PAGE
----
In preparation for Iran’s second UPR, member states are gathering facts and considering recommendations that may help improve Iran’s human rights record. Input by NGOs is a vital step in this process. During this in Geneva, delegates heard from six NGO representatives specialising in different areas of human rights violations in Iran. In addition to JFI, only five other NGOs has the advantage of presenting their findings with representatives of 34 countries as well as the European Union. Three representatives of the Islamic Republic were also in attendance, but failed to make any statement.

Dr Abdolkarim Lahiji, the president of the International Federation for Human Rights (FIDH) focussed on the plight of journalists in Iran, highlighting a recent statement by President Rouhani that “no journalists are imprisoned in Iran, but this is not true. Reporters and journalists are in prison.”

Dr Mahmoud Amiri-Moghaddam of Iran Human Rights displayed charts and statistics on the increasing rate of public executions in Iran stressing that despite Iran’s promises during its 2010 UPR at least 20 juvenile executions have taken place, 11 of which were over the past year.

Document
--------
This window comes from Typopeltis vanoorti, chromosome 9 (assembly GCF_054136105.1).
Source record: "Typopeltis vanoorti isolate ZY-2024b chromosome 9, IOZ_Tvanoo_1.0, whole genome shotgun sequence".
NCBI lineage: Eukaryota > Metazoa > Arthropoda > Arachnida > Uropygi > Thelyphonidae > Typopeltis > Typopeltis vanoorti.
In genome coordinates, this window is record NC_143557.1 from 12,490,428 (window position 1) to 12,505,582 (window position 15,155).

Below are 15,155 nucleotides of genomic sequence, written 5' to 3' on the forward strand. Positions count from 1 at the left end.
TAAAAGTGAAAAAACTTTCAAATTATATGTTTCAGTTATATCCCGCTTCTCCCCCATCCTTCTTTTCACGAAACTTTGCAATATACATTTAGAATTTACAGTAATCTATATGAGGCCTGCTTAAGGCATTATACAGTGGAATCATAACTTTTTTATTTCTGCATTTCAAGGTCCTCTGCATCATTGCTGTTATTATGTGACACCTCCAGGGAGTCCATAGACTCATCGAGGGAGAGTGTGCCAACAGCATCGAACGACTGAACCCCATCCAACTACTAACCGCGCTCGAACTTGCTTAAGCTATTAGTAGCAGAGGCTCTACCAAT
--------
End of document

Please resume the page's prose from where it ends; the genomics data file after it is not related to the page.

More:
On behalf of the International Campaign for Human Rights for Iran, Omid Memarian focussed on the rights of minorities underscoring the fact that Rouhani’s presidential campaign promises lead many to expect a marked improvement in Iran’s human rights record, however, results indicate otherwise.

Iran Human Rights Documentation Centre’s Mohammad Hossein Nayyeri drew attention to the fact that during the last UPR the Islamic Republic justified its shortcomings by claiming its new penal code will enable the state to protect and promote rights. However, the new penal has been in place for over a year but human rights violations continue unabated.

Diane Ala’i of the Baha’i International Community (BIC) addressed the plight of Iran’s largest non-Muslim minority, and a recent report entitled “Unfulfilled Promises: Iran’s failure to act after its 2010 Universal Periodic Review” to demonstrate the gap between Iran’s commitments during the last UPR and the current state of Baha’is in Iran.

Following the conclusion of this session, JFI was invited to address a session hosted by the European Union where 15 country representatives were invited to consider recommendations that help improve the situation of LGBT citizens in Iran.

Over the months of September and October, JFI experts have met with close to forty representatives of various member states of the Human Rights Council in Geneva, and based on victim testimonies, survivor interviews and documents shared details of human rights violations in Iran.

More Links:

Iran: Stop forced and early marriages and end discrimination against sexual minorities

Watch Video: Medicalization of Sexual Orientation and Gender Identity in Iran

Culturally Justified Violence Against Women